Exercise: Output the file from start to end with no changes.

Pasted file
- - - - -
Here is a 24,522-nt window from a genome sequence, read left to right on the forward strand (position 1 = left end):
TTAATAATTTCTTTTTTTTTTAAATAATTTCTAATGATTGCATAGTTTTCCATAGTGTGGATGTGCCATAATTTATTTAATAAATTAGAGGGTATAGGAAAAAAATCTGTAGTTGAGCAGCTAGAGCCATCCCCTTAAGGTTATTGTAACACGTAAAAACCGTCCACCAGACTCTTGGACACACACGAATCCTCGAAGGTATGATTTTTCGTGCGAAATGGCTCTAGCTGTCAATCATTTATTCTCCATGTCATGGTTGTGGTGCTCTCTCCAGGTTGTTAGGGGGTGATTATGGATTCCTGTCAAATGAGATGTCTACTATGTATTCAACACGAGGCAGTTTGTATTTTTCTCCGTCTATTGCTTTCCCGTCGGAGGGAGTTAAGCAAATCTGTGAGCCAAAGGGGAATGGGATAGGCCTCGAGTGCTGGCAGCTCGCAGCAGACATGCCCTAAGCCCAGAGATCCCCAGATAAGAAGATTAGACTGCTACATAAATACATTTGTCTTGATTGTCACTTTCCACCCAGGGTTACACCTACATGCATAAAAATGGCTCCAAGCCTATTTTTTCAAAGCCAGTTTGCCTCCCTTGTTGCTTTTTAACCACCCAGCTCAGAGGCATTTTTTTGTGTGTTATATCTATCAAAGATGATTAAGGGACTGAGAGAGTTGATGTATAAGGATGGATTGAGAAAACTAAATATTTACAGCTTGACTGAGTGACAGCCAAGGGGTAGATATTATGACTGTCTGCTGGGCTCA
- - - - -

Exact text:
Here is a 24,522-nt window from a genome sequence, read left to right on the forward strand (position 1 = left end):
TTAATAATTTCTTTTTTTTTTAAATAATTTCTAATGATTGCATAGTTTTCCATAGTGTGGATGTGCCATAATTTATTTAATAAATTAGAGGGTATAGGAAAAAAATCTGTAGTTGAGCAGCTAGAGCCATCCCCTTAAGGTTATTGTAACACGTAAAAACCGTCCACCAGACTCTTGGACACACACGAATCCTCGAAGGTATGATTTTTCGTGCGAAATGGCTCTAGCTGTCAATCATTTATTCTCCATGTCATGGTTGTGGTGCTCTCTCCAGGTTGTTAGGGGGTGATTATGGATTCCTGTCAAATGAGATGTCTACTATGTATTCAACACGAGGCAGTTTGTATTTTTCTCCGTCTATTGCTTTCCCGTCGGAGGGAGTTAAGCAAATCTGTGAGCCAAAGGGGAATGGGATAGGCCTCGAGTGCTGGCAGCTCGCAGCAGACATGCCCTAAGCCCAGAGATCCCCAGATAAGAAGATTAGACTGCTACATAAATACATTTGTCTTGATTGTCACTTTCCACCCAGGGTTACACCTACATGCATAAAAATGGCTCCAAGCCTATTTTTTCAAAGCCAGTTTGCCTCCCTTGTTGCTTTTTAACCACCCAGCTCAGAGGCATTTTTTTGTGTGTTATATCTATCAAAGATGATTAAGGGACTGAGAGAGTTGATGTATAAGGATGGATTGAGAAAACTAAATATTTACAGCTTGACTGAGTGACAGCCAAGGGGTAGATATTATGACTGTCTGCTGGGCTCA